Chasing the dream comes at a cost in New York City. Sarah, an aspiring artist, lives in a studio apartment of 450 square feet—with three roommates. She wants to move to a larger apartment so she has room to paint; however, space comes at a premium that she can’t afford on her waitressing tips. She can’t afford to live in NYC and chase her dream. And yet, NYC is the best place for artists to make it big enough to be able to support themselves while pursuing their dreams.
Big Cities, Small Spaces
This catch-22 scenario is sadly common, especially in the Big Apple. New York City isn’t getting any larger, yet it continues to draw young, doe-eyed dreamers all looking for their big break. What they don’t anticipate is that their big break ends up being their budget, even if they settle for an apartment so tiny they can touch the opposing walls with outstretched hands.
Kent Larson spoke about this on his TED talk, “Brilliant Designs to Fit More People in Every City“. In this video, Larson denotes how important it is to consider the centralization of cities with this startling estimation: 300-400 million people will move to cities in China alone in the next 15 years. Building enough structures for that many people is equivalent to building enough to house the entire population of the United States.
Usually, the method of dealing with this issue has been to cram as many individuals into these spaces as possible—in other words, making people change to subdue the problem. Consequently, privacy is a rare commodity, tensions run high and lines get drawn.
All of which is unnecessary.
What if, instead of changing people, we altered the way we view problems? What if, when faced with a problem, we didn’t bend over backwards to “make it work”? Thinking up a creative solution that addresses the problem at its core will not only solve that particular frustrating instance, but it will typically solve other situations with the same underlying problem. Every problem is a chance for progress.
Inventive Furniture for Your Tiny Living Area
This is what Resource Furniture, an exclusive Northwestern distributor of Clei, realized and capitalized on in regards to the small space problem. They saw an issue and looked at it from a new perspective. Manhattan is an island. More space isn’t going to magically appear, so simply stuffing people into it isn’t going to work. A person can only fit so many fireflies in their hand until the insects are crushed. What else takes up space in an apartment? Well, furniture. Then Clei posed the “what if” question: What if, instead of taking space, furniture maximized space?
Clei wall-bed systems, when folded up against the wall, take up about twelve to thirteen inches. These same systems can revolve and become bookshelves with a fold-out, generous workstation. The dinner table closes down into a seat with the ease and flexibility of a circus contortionist. They have named their kitchen “Stealth Kitchen” because of the unique way every single cabinet is closed so that overall they look like a patterned wall, but can open up to reveal the sink, the dishwasher, ample counter space and expansive cabinets.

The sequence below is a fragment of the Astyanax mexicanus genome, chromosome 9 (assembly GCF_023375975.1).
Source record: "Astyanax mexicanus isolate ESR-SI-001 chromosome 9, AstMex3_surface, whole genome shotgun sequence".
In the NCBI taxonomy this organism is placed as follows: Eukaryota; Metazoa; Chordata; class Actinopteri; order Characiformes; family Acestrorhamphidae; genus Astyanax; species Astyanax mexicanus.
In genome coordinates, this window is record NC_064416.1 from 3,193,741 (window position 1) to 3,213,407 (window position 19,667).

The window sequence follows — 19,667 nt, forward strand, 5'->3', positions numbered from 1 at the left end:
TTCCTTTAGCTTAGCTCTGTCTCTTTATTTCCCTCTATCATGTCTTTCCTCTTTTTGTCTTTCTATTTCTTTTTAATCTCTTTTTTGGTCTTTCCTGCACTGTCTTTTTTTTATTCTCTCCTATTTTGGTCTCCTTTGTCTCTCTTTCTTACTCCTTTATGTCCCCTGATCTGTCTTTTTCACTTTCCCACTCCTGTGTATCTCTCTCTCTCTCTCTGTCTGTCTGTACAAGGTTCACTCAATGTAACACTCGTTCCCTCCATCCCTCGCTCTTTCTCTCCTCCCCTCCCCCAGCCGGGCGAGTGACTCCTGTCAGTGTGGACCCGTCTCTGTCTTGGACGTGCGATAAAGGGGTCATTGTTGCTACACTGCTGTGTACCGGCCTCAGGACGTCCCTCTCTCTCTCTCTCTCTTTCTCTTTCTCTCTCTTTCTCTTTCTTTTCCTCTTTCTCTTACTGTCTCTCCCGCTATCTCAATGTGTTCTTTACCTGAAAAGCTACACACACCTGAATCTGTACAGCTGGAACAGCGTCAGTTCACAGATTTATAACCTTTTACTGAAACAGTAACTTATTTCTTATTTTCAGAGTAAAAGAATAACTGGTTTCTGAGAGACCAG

Create New Space With Robotic Walls
Another method that turns the issue of small spaces even farther onto its head is one of the programs that Larson spoke of in his TED Talk. This program captures what peoples’ needs and desires are for their apartment and matches it to an algorithm. This algorithm builds a digital version of integrated structures, like cabinets or furniture, and people can choose from various concepts that the program generates. What makes this technology truly ground breaking, however, is the fact that robotic walls can be implemented. This concept means that one space, for example the dining room, can be completely transformed into an exercise room, a dance studio or a bedroom. This approach literally multiplies space. It is also aware of human activity, so that if a baby is in the path of a robotic wall, it senses the child and stops immediately.
Save Space in Your Wallet
These solutions, as we’ve said above, not only solve the small space problem for the people who live there, but also for those who are trying to sell these locations. Real estate agents can now talk about space-saving furniture as a marketing ploy and gain more sales when showing off a property with little square footage. If the technology that Larson spoke of is put into practice, the apartment will be a goldmine for those who can’t afford much square footage. It will be easier for people to afford the mortgage payments, which in turn means fewer foreclosures for banks.
This fresh outlook on difficulties will prompt us to not only to better our lives, but also the lives of those around us. Whether we’re talking about creating space out of thin air, robotic walls to restructure homes or revolutionizing the mortgage closing process, we believe in transforming our problems into opportunities.
Forcing ourselves to suffer through problems is not how we need to look at things. So, the glass is half empty? The lemonade was stale anyway. Let’s empty it, dry it out and use it to put all our fireflies in.
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